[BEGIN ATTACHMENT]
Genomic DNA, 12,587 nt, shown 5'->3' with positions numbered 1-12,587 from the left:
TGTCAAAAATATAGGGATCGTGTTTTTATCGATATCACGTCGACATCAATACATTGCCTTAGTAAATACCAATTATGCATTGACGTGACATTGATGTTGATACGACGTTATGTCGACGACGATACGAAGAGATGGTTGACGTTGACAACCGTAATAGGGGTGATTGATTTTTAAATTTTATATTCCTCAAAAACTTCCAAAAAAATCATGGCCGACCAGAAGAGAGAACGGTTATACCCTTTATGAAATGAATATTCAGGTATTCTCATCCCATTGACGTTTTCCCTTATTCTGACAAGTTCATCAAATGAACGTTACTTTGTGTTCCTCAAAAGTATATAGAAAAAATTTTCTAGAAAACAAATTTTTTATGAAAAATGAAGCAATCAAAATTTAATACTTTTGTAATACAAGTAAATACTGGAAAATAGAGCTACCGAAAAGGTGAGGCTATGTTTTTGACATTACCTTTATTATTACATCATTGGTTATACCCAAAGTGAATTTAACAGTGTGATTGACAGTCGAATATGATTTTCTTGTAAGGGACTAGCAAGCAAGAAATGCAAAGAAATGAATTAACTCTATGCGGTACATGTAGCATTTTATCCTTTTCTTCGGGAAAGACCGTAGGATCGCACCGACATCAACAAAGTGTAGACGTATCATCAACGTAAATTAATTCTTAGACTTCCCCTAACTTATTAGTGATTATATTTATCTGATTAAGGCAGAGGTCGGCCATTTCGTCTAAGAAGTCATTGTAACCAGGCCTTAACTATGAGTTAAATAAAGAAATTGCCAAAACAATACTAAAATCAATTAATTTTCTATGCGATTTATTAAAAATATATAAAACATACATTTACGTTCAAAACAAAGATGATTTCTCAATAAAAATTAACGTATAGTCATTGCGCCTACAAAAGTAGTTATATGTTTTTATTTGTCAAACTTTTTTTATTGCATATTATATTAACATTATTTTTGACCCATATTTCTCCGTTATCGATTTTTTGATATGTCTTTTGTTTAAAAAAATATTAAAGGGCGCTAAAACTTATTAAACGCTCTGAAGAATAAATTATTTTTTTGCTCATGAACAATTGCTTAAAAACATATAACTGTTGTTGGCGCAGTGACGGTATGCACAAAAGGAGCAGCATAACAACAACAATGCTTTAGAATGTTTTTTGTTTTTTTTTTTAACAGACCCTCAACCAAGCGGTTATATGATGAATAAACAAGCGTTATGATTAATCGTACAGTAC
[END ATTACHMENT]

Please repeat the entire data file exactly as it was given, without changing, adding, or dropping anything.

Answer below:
Genomic DNA, 12,587 nt, shown 5'->3' with positions numbered 1-12,587 from the left:
TGTCAAAAATATAGGGATCGTGTTTTTATCGATATCACGTCGACATCAATACATTGCCTTAGTAAATACCAATTATGCATTGACGTGACATTGATGTTGATACGACGTTATGTCGACGACGATACGAAGAGATGGTTGACGTTGACAACCGTAATAGGGGTGATTGATTTTTAAATTTTATATTCCTCAAAAACTTCCAAAAAAATCATGGCCGACCAGAAGAGAGAACGGTTATACCCTTTATGAAATGAATATTCAGGTATTCTCATCCCATTGACGTTTTCCCTTATTCTGACAAGTTCATCAAATGAACGTTACTTTGTGTTCCTCAAAAGTATATAGAAAAAATTTTCTAGAAAACAAATTTTTTATGAAAAATGAAGCAATCAAAATTTAATACTTTTGTAATACAAGTAAATACTGGAAAATAGAGCTACCGAAAAGGTGAGGCTATGTTTTTGACATTACCTTTATTATTACATCATTGGTTATACCCAAAGTGAATTTAACAGTGTGATTGACAGTCGAATATGATTTTCTTGTAAGGGACTAGCAAGCAAGAAATGCAAAGAAATGAATTAACTCTATGCGGTACATGTAGCATTTTATCCTTTTCTTCGGGAAAGACCGTAGGATCGCACCGACATCAACAAAGTGTAGACGTATCATCAACGTAAATTAATTCTTAGACTTCCCCTAACTTATTAGTGATTATATTTATCTGATTAAGGCAGAGGTCGGCCATTTCGTCTAAGAAGTCATTGTAACCAGGCCTTAACTATGAGTTAAATAAAGAAATTGCCAAAACAATACTAAAATCAATTAATTTTCTATGCGATTTATTAAAAATATATAAAACATACATTTACGTTCAAAACAAAGATGATTTCTCAATAAAAATTAACGTATAGTCATTGCGCCTACAAAAGTAGTTATATGTTTTTATTTGTCAAACTTTTTTTATTGCATATTATATTAACATTATTTTTGACCCATATTTCTCCGTTATCGATTTTTTGATATGTCTTTTGTTTAAAAAAATATTAAAGGGCGCTAAAACTTATTAAACGCTCTGAAGAATAAATTATTTTTTTGCTCATGAACAATTGCTTAAAAACATATAACTGTTGTTGGCGCAGTGACGGTATGCACAAAAGGAGCAGCATAACAACAACAATGCTTTAGAATGTTTTTTGTTTTTTTTTTTAACAGACCCTCAACCAAGCGGTTATATGATGAATAAACAAGCGTTATGATTAATCGTACAGTAC